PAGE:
A: My research on cloud computing is very much about climate change. It's pitched within the context of climate change and understanding how our digital ecosystem contributes to not only global warming, but things like desertification. As a social scientist, that's what I study. My studies of infrastructure are also directly referenced in the book in a lot of ways. For instance, the now collapsed Arecibo Ionosphere Observatory, where some of my pandemic fieldwork occurred, is a setting in the book. And also, I am an anthropologist. I am Puerto Rican. I draw both from my personal experience and my anthropological lens to make a story that I think is very multicultural and multilingual. It's set in Puerto Rico, but the other half is set in the Yucatán Peninsula in what we'll call the former Maya world. And there's a lot of intersections between the two settings. And that goes back to the deeper Indigenous history. Some people are calling this Indigenous futurism because it references the Taínos, who are the Indigenous people of Puerto Rico, but also the Mayas, and many different Maya groups that are throughout the Yucatán Peninsula, but also present-day Guatemala and Honduras. And the story is about exchange between these two worlds. As someone trained as an anthropologist, it's a really difficult task to kind of pull that off. And I think that my training has really, really helped me achieve that.

Q: Are there any examples of ways being among the MIT community while writing this book influenced and, in some ways, made this project possible?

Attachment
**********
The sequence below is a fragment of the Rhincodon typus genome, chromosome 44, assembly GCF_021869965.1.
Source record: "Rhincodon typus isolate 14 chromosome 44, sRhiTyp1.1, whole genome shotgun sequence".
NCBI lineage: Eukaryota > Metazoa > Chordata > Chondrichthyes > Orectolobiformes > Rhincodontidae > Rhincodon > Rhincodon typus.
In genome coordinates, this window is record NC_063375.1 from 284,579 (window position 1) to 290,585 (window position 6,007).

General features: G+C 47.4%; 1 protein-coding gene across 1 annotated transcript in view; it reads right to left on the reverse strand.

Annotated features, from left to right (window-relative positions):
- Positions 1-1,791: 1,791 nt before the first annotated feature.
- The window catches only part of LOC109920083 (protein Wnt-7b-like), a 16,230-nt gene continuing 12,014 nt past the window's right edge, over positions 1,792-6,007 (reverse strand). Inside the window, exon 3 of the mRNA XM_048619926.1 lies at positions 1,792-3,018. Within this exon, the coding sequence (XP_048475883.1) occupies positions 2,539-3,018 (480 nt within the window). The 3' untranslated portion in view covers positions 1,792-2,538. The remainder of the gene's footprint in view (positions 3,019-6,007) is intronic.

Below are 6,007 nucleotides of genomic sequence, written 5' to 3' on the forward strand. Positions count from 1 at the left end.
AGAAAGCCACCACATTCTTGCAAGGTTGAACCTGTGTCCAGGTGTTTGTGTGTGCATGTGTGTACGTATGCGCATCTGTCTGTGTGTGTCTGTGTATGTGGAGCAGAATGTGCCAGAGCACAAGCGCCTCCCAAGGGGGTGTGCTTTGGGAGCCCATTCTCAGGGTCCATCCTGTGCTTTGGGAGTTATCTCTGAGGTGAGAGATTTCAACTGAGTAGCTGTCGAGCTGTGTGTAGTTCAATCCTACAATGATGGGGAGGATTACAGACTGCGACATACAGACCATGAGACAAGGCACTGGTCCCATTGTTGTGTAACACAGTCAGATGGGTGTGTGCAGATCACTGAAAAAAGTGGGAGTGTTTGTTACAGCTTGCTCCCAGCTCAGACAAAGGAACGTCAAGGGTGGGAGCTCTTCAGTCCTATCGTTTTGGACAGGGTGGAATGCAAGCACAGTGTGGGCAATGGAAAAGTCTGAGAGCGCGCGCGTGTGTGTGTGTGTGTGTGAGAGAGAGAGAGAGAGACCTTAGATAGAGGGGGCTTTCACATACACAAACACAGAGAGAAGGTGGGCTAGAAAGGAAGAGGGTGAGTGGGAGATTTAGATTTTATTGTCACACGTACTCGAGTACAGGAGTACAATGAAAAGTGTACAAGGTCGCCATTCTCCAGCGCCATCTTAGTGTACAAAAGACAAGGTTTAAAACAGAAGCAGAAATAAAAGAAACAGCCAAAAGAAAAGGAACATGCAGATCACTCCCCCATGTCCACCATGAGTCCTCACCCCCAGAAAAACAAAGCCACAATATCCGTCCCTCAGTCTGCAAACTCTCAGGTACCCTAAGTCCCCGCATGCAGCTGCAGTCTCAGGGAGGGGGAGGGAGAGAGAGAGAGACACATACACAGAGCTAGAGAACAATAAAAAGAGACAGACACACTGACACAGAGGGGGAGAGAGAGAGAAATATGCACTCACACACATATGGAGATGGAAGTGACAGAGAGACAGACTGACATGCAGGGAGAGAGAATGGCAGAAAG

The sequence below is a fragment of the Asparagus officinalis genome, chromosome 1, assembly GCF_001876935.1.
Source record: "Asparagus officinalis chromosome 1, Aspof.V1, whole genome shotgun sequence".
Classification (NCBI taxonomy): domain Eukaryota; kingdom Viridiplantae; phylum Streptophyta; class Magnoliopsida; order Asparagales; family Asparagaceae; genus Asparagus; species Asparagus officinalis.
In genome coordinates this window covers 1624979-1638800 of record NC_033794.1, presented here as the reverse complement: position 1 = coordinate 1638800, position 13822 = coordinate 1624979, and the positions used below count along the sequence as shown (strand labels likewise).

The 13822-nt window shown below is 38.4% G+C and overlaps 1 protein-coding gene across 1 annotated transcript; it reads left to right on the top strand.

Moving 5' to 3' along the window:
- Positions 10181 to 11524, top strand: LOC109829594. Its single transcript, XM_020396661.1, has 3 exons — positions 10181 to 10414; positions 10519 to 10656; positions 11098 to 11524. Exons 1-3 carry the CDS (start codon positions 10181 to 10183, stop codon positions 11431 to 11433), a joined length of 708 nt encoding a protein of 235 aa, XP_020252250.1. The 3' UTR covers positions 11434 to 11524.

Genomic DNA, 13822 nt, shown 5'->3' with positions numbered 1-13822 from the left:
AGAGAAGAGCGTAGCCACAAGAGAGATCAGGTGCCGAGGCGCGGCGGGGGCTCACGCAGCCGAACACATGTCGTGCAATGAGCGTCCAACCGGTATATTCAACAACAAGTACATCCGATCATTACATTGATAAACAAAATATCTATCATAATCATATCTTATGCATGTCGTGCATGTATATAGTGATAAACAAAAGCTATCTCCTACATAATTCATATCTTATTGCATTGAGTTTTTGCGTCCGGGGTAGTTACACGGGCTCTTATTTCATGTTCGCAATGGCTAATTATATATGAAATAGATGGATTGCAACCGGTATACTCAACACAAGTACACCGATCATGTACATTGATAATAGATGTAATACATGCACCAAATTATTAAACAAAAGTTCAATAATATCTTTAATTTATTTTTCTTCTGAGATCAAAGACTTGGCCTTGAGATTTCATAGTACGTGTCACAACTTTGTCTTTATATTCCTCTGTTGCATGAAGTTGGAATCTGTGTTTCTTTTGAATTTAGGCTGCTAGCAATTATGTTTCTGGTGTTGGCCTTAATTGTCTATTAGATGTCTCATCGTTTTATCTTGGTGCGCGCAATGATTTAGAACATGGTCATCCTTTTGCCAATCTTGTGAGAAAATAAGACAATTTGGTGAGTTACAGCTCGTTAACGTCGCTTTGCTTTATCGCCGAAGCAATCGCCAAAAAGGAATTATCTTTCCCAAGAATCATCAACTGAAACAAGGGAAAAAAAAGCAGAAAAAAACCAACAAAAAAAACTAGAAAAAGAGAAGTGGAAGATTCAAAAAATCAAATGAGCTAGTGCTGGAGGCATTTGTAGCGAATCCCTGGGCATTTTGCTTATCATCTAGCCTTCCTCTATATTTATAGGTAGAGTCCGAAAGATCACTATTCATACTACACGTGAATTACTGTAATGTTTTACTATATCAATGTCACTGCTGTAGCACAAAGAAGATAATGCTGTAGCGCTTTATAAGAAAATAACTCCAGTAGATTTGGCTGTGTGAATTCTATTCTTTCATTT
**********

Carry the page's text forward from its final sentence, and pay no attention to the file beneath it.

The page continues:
A: I relied on many of my colleagues for support. There's some sign language in the book. In Puerto Rico, there's a big tradition of sign language. There's a version of American sign language called LSPR that's only found in Puerto Rico. And that's something I've been aware of ever since I was a kid. But I'm not fluent in sign language or deaf communities and their culture. I got a lot of help from Timothy Loh, who's in the HASTS program, who was extremely helpful to steer me towards sensitivity readers in the deaf community in his networks. My advisor, Stefan Helmreich, is very much a science fiction person in a lot of ways. His research is on the ocean waves, the history and anthropology of biology. He's done ethnography in deep-sea submersibles. He's always kind of thinking in a science fictional lens. And he allowed me, for one of my qualifying exam lists, to mesh science fiction with social theory. And that was also a way that I felt very supported by the Institute. In my coursework, I also took a few science fiction courses in other departments. I worked with Shariann Lewitt, who actually read the first version of the story. I workshopped it in her 21W.759 (Writing Science Fiction) class, and got some really amazing feedback that led to what is now a publication and a dream fulfilled in so many ways. She took me under her wing and really believed in this book.